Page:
Yet along with the sense that ‘taking the knee’ isn’t applicable, there’s an awareness that the gesture is rooted in notions of ‘white privilege’ which tend to be applied universally, without regard for the specific history of a particular social group. Countries which have been oppressed within living memory, after struggling for the preservation of their cultures — even their languages — not much further back in the past, find this inexplicable.   

‘Taking the knee’ attracts boos and controversy precisely because figures like Southgate imply that regardless of their own past or present, Hungarians, Czechs, and others should all bow their heads in shame too. No matter how much criticism is levelled at them from abroad, football fans from these countries will continue to reject those who tell them to do so. 

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Jeremy Bray
Jeremy Bray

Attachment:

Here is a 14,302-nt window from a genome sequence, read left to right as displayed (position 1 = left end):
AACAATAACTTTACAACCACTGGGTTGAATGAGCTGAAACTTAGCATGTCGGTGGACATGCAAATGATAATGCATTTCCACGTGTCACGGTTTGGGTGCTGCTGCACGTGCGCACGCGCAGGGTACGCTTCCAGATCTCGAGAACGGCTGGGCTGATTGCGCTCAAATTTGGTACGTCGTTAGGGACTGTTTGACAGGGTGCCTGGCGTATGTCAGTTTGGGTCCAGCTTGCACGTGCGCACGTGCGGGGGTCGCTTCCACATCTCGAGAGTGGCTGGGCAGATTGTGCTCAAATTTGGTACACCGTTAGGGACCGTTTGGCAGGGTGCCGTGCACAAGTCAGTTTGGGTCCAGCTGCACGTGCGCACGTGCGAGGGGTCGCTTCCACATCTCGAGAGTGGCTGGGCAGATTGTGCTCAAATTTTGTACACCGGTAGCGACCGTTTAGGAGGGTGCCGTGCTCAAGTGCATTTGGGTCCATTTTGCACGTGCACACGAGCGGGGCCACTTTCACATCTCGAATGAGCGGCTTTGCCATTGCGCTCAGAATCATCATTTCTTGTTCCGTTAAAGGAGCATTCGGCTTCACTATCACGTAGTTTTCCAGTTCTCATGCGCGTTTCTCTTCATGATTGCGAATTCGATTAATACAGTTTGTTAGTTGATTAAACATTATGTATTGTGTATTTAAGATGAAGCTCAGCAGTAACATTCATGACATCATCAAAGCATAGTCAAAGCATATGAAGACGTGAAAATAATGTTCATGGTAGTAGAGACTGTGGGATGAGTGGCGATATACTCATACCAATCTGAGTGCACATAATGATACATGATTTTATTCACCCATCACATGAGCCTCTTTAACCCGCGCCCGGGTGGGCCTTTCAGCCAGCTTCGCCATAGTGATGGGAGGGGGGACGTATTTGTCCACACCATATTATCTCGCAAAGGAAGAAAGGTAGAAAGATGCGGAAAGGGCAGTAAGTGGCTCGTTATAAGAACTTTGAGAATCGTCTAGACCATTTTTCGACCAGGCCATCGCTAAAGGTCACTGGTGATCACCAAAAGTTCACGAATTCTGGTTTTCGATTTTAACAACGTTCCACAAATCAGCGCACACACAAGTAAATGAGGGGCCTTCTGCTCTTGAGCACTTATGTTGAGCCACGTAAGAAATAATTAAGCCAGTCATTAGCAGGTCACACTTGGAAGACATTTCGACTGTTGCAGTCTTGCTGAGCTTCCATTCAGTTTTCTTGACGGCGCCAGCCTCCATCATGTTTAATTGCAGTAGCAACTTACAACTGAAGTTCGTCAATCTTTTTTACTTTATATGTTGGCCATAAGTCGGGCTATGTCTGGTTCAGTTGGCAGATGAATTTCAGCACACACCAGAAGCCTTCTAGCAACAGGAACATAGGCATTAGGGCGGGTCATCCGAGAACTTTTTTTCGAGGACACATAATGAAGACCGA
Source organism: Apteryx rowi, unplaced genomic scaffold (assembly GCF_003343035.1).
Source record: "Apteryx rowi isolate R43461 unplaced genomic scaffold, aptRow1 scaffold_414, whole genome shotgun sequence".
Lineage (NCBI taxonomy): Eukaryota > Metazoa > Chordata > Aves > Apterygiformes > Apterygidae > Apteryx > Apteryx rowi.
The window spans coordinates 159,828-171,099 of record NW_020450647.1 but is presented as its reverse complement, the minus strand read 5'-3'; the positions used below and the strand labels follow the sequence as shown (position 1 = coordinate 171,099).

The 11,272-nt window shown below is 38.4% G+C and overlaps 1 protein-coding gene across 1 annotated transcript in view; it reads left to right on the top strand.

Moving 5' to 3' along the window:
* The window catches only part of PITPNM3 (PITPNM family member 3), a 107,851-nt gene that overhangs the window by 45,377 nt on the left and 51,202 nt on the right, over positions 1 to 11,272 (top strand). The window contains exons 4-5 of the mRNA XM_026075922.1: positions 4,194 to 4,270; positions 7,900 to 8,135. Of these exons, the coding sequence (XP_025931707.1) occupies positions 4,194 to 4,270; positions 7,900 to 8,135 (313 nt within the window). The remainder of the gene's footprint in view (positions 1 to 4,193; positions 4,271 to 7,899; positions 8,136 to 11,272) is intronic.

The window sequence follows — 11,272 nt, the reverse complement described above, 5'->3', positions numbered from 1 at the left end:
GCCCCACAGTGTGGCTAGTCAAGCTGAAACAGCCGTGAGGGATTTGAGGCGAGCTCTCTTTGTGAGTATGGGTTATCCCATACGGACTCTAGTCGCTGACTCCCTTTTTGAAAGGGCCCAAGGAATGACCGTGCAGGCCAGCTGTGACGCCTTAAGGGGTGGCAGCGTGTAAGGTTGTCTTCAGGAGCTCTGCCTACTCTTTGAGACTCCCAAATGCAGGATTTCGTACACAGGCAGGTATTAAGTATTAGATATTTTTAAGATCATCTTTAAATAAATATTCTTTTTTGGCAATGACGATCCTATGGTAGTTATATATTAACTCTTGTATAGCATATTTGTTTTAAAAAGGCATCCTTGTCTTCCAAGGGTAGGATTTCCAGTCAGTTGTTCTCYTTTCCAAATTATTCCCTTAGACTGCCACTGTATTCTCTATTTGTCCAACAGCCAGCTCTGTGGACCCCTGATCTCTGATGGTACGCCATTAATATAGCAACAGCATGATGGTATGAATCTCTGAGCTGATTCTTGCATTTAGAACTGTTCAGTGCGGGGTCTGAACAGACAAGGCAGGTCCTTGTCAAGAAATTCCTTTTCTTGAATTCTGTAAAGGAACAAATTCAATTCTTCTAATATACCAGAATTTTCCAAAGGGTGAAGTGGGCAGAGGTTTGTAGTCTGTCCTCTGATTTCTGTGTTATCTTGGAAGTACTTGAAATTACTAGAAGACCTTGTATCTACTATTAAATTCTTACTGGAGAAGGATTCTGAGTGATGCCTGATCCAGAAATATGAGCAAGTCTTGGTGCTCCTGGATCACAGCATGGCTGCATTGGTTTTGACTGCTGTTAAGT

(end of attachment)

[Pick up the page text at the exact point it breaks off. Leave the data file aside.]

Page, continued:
1 month ago

The Hungarians are quite right to take offence at the England team taking the knee “to educate people around the world”. It is one thing to take the knee in one’s own country, although I regard it as a misguided adoption of a piece of US originated race politics that should not be imported to the UK, but it is quite another thing to ostentatiously parade one’s supposed racial virtue “to educate the world” in another country. That is incredibly discourteous.
England had a perfectly good “kick out racism” program to address the few idiots that sought to wind up black players by racist provocations. It did not need to adopt a gesture originated in the US by the dubiously ethical political organisation Black Lives Matter. It is no more than cultural cringe to the US that this gesture was adopted.